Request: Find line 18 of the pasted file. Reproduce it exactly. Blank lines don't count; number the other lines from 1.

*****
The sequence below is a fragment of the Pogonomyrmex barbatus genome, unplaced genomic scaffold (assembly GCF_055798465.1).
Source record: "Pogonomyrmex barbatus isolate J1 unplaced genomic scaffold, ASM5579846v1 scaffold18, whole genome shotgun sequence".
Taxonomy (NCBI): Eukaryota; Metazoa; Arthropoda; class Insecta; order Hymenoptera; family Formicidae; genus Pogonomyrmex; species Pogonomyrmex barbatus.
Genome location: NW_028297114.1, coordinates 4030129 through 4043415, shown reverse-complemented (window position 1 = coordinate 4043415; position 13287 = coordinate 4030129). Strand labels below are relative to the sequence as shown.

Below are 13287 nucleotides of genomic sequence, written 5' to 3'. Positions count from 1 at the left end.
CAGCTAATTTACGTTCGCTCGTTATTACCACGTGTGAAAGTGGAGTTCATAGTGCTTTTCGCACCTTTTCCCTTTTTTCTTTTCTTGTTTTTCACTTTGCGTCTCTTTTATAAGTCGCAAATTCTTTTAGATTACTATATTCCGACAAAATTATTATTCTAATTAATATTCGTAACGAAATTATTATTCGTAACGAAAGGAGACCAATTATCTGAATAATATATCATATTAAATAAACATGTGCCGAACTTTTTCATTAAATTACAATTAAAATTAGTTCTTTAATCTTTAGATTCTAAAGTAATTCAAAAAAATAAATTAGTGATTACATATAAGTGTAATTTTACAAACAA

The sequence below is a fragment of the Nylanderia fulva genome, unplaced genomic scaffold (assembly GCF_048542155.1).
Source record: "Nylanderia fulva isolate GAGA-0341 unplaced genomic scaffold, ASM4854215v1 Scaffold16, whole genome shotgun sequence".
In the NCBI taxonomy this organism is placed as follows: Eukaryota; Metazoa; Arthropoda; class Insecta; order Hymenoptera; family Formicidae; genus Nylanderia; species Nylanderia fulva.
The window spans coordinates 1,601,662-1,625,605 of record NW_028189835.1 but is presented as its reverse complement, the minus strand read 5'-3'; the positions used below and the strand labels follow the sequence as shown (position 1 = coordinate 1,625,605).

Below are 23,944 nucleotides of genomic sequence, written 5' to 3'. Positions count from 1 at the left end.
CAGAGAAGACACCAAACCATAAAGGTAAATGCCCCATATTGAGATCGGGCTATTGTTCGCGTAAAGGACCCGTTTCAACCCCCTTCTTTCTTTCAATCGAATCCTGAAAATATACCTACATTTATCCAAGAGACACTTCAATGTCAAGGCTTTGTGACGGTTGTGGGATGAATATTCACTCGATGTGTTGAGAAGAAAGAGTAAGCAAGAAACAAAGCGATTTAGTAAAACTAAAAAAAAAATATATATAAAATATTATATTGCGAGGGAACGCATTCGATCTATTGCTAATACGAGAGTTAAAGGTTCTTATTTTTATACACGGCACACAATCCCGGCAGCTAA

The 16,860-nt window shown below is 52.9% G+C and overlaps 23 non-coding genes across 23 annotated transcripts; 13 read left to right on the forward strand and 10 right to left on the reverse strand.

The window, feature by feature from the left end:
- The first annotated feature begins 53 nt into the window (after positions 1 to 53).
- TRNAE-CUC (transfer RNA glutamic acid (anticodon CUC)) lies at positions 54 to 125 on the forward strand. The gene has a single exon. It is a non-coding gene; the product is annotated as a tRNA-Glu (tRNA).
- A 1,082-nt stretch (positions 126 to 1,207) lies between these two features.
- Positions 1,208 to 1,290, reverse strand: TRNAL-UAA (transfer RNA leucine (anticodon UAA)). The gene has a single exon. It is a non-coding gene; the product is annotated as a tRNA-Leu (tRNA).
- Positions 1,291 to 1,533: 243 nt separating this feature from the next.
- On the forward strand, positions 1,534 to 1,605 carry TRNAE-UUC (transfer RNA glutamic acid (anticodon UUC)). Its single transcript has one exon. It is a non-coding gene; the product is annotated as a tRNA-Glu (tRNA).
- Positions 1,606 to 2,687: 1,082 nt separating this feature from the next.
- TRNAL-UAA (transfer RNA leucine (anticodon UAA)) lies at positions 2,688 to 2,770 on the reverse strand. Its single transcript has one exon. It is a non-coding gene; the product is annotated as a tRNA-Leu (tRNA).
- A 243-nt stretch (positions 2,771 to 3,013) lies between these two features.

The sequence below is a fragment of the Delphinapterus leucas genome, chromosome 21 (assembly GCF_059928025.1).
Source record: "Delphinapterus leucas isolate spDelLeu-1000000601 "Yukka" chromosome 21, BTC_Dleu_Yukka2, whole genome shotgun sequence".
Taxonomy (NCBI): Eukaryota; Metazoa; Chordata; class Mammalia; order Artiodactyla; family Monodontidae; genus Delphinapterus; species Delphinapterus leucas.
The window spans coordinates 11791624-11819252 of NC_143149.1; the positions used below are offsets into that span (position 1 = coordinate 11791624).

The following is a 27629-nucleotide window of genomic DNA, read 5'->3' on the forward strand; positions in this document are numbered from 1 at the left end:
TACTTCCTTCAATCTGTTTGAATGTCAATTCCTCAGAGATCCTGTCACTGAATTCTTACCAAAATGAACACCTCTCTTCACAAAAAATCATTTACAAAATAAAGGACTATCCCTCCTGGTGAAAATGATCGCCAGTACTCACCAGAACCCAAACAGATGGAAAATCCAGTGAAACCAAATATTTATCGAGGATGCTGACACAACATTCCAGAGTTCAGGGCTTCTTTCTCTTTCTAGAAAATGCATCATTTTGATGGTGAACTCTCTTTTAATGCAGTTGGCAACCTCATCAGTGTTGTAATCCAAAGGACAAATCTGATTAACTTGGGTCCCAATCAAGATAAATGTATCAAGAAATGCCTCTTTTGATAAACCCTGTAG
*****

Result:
- Positions 1,208 to 1,290, reverse strand: TRNAL-UAA (transfer RNA leucine (anticodon UAA)). The gene has a single exon. It is a non-coding gene; the product is annotated as a tRNA-Leu (tRNA).